Copyright is a form of legal protection for original works, both published and unpublished. The US Copyright Office has published a brochure that explains copyright basics. They also have a FAQ page on their website that explains some of the most common questions that come up regarding copyright. The complete version of US Copyright law can also be found on the same website. 

The Columbia University Libraries/Information Services has one of the most helpful and informative websites on Copyright, including information on permissions and fair use.


It's not always easy to know if something is covered by copyright. Here are some tools that can assist you when determining the copyright status of an item:

The Copyright Genie is a website that was created by Michael Brewer and the American Library Association Office for Information Technology Policy. This site asks several questions, and walks you through a decision-making process to determine if something is copywritten. 

The Library Copyright Digital Slider was also created by Michael Brewer and the American Library Association Office for Information Technology Policy. This site is handy for determining at a quick glance if something is in the public domain or not. 


The Fair Use Doctrine was added to Section 107 of the Copyright Law in 1976. It allows for using portions of copyrighted works, but does not give specific paramenters. This can be problematic - how do you know what falls under "fair use" and was does not? 

There are four factors of Fair Use and they are outlined in Section 107 of the Copyright Law: 

  1. the purpose and character of the use, including whether such use is of a commercial nature or is for nonprofit educational purposes;
  2. the nature of the copyrighted work;
  3. the amount and substantiality of the portion used in relation to the copyrighted work as a whole; and
  4. the effect of the use upon the potential market for or value of the copyrighted work.
the purpose and character of the use, including whether such use is of a commercial nature or is for nonprofit educational purposes;
the nature of the copyrighted work;
the amount and substantiality of the portion used in relation to the copyrighted work as a whole; and
the effect of the use upon the potential market for or value of the copyrighted work.

The American Library Association and Michael Brewer have put together a Fair Use Evaluator. This website will walk you through the process of understanding the "fairness" of a use, collect the information you might need if you have to defend your use, as well as provides educational materials for further exploration.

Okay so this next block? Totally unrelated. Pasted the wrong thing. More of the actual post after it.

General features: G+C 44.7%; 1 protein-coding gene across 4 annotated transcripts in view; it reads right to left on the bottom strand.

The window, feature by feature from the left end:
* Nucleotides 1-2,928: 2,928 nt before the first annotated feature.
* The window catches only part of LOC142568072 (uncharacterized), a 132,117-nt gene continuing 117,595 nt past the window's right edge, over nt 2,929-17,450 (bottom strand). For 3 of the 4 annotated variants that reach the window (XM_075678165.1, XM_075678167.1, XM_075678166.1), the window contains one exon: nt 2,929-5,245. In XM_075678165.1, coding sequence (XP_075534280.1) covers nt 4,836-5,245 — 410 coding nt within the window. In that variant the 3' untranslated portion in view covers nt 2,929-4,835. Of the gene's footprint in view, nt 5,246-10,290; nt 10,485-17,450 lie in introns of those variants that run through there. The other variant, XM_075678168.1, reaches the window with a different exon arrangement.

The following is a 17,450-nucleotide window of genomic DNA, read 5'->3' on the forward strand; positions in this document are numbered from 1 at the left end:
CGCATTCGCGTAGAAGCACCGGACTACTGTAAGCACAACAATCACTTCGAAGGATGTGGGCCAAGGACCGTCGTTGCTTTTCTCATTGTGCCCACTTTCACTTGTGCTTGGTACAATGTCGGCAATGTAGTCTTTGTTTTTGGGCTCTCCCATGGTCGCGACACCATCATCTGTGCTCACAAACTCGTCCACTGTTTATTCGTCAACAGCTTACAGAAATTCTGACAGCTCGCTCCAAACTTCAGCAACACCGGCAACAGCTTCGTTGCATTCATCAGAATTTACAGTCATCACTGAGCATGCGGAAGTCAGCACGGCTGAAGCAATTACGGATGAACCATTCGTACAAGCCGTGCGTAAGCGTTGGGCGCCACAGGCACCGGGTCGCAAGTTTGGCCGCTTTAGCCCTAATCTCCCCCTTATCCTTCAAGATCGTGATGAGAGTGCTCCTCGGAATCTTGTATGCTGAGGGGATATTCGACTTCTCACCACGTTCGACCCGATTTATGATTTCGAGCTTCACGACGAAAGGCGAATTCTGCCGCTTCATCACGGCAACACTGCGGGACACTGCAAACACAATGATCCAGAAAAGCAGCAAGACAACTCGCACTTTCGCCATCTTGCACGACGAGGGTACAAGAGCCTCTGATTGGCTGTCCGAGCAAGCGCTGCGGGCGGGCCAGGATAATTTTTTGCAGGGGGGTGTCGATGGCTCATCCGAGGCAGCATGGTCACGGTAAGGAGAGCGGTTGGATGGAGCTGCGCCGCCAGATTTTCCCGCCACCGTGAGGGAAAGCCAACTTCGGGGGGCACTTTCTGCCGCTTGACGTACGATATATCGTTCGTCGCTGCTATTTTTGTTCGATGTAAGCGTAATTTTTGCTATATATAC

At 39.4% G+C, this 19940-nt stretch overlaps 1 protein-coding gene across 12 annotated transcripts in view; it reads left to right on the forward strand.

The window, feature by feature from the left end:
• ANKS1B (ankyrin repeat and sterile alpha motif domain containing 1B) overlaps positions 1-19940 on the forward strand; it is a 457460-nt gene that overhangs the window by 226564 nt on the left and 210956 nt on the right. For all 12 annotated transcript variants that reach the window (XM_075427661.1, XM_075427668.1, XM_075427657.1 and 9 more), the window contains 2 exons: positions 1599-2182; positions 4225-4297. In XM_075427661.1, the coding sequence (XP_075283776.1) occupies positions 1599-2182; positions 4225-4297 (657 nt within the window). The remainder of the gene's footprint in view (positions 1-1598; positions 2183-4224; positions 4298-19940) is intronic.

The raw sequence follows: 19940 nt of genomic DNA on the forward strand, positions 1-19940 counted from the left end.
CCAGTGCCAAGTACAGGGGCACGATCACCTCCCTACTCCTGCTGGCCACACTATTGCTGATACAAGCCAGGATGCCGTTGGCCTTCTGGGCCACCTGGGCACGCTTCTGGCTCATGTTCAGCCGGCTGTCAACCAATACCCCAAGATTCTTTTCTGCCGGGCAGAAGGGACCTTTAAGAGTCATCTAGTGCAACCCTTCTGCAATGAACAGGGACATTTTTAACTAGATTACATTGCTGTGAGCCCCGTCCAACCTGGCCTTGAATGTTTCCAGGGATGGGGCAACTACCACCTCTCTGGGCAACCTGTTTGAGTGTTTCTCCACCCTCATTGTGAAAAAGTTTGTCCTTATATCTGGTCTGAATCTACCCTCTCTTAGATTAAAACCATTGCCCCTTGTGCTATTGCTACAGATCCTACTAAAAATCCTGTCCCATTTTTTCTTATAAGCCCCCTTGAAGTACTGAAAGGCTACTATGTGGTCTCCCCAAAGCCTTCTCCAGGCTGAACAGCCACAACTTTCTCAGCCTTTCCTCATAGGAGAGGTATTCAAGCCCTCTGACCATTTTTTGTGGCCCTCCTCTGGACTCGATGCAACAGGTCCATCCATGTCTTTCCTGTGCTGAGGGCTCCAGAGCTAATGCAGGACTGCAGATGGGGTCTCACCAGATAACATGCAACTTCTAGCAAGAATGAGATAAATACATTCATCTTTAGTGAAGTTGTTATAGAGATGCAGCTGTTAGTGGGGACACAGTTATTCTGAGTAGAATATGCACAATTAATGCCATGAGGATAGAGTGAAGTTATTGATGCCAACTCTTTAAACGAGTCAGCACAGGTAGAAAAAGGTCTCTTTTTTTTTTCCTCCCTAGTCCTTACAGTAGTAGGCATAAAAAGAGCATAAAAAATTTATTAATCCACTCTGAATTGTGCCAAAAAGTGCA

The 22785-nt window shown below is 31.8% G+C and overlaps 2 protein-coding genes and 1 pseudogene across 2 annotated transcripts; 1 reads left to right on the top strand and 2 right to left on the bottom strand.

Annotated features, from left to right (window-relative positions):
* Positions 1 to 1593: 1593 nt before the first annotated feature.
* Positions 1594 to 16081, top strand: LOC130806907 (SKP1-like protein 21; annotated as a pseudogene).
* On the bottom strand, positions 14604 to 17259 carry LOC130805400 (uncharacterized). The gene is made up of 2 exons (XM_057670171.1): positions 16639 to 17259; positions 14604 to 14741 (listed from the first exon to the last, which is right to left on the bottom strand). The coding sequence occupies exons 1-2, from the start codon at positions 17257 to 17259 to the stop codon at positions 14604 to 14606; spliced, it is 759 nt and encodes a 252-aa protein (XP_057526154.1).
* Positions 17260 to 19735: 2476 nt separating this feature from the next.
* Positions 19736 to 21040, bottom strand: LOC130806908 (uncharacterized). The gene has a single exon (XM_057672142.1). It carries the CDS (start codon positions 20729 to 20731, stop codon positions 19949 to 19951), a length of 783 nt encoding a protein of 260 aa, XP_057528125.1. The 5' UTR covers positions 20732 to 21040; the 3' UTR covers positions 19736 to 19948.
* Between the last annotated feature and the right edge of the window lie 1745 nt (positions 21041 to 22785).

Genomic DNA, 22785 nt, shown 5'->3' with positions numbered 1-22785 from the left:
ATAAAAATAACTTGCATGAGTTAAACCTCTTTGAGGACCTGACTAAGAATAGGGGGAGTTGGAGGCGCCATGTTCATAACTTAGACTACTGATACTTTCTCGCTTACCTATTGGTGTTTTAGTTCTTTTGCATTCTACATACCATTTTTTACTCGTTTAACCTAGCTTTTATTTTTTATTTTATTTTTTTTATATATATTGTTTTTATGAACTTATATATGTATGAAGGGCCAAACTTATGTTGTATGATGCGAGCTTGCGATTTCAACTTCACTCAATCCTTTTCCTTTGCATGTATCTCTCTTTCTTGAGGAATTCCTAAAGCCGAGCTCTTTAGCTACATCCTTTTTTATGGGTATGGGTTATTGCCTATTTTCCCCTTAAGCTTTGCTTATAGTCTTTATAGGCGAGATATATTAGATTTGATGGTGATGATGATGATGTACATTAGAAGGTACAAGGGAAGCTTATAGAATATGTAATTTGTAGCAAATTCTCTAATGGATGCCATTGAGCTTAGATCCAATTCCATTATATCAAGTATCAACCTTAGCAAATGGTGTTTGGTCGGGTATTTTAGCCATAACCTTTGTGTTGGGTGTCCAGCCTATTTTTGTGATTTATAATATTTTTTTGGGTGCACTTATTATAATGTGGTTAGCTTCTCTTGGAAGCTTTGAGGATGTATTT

Columbia University Libraries/Information Services has put together a Fair Use Checklist that can help you determine if your inteded use falls under "Fair Use." 


EDUCAUSE has compiled several reserouces around copyright and education, including current news, research, and guidelines. 

The Center for Social Media offers several resources for fair use teaching tools. 

PBS SoCal has put together a website with several resources specifically for educators. It covers copyright, fair use, and teaching. Learn more through videos, checklists, and quizes.


Georgia State University was taken to court by several publishers regarding the use of copyrighted materials in e-reserves. The court decided in the favor of fair use and of GSU. EDUCAUSE has compiled several resources pertaining to the case. 

Google Books vs. The Author's Guild - quite possibly the most talked about copyright and fair use case in recent history! After over 8 years of litigation, the courts have ruled that the Google Books Scanning Project does not violate copyright law. From a press release put out by the Library Copyright Alliance
"In his dismissal of the case, Judge Chin enumerated the public benefits of Google Book Search by calling the project transformative and a fair use under the copyright law."

Harvard Business Review recently enacted very strict restrictions on how their most popular articles may be used. The American Library Association has issued a statement about how this will be detrimental to scholarship and research. HBR is continuing to support the changes. 

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